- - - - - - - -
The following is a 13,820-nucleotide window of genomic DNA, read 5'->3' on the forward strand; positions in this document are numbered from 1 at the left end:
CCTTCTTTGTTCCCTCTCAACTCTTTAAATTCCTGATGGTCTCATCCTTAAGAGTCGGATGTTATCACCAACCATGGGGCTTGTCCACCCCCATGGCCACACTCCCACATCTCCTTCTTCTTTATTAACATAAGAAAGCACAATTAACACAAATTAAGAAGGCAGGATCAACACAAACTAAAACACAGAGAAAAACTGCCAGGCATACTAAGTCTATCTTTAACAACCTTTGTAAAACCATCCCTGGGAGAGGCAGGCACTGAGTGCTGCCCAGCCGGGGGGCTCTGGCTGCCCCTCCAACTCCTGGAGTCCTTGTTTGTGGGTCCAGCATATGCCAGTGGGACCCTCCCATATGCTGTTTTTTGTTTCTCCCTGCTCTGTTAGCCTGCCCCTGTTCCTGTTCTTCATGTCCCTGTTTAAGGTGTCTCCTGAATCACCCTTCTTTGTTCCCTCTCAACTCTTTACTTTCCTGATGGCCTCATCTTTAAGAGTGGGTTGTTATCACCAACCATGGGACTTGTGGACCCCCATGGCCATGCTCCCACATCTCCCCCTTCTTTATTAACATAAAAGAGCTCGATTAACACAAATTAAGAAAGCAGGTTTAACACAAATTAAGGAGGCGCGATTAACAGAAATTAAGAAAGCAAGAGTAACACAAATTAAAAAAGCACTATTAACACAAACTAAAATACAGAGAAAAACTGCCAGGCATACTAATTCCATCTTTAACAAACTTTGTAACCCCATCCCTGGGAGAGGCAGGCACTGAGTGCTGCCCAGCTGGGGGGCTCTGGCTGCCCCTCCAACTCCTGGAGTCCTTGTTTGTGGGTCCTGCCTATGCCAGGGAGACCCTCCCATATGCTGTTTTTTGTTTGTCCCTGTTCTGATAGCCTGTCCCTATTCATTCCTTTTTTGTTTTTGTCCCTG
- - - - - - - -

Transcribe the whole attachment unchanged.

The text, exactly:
The following is a 13,820-nucleotide window of genomic DNA, read 5'->3' on the forward strand; positions in this document are numbered from 1 at the left end:
CCTTCTTTGTTCCCTCTCAACTCTTTAAATTCCTGATGGTCTCATCCTTAAGAGTCGGATGTTATCACCAACCATGGGGCTTGTCCACCCCCATGGCCACACTCCCACATCTCCTTCTTCTTTATTAACATAAGAAAGCACAATTAACACAAATTAAGAAGGCAGGATCAACACAAACTAAAACACAGAGAAAAACTGCCAGGCATACTAAGTCTATCTTTAACAACCTTTGTAAAACCATCCCTGGGAGAGGCAGGCACTGAGTGCTGCCCAGCCGGGGGGCTCTGGCTGCCCCTCCAACTCCTGGAGTCCTTGTTTGTGGGTCCAGCATATGCCAGTGGGACCCTCCCATATGCTGTTTTTTGTTTCTCCCTGCTCTGTTAGCCTGCCCCTGTTCCTGTTCTTCATGTCCCTGTTTAAGGTGTCTCCTGAATCACCCTTCTTTGTTCCCTCTCAACTCTTTACTTTCCTGATGGCCTCATCTTTAAGAGTGGGTTGTTATCACCAACCATGGGACTTGTGGACCCCCATGGCCATGCTCCCACATCTCCCCCTTCTTTATTAACATAAAAGAGCTCGATTAACACAAATTAAGAAAGCAGGTTTAACACAAATTAAGGAGGCGCGATTAACAGAAATTAAGAAAGCAAGAGTAACACAAATTAAAAAAGCACTATTAACACAAACTAAAATACAGAGAAAAACTGCCAGGCATACTAATTCCATCTTTAACAAACTTTGTAACCCCATCCCTGGGAGAGGCAGGCACTGAGTGCTGCCCAGCTGGGGGGCTCTGGCTGCCCCTCCAACTCCTGGAGTCCTTGTTTGTGGGTCCTGCCTATGCCAGGGAGACCCTCCCATATGCTGTTTTTTGTTTGTCCCTGTTCTGATAGCCTGTCCCTATTCATTCCTTTTTTGTTTTTGTCCCTG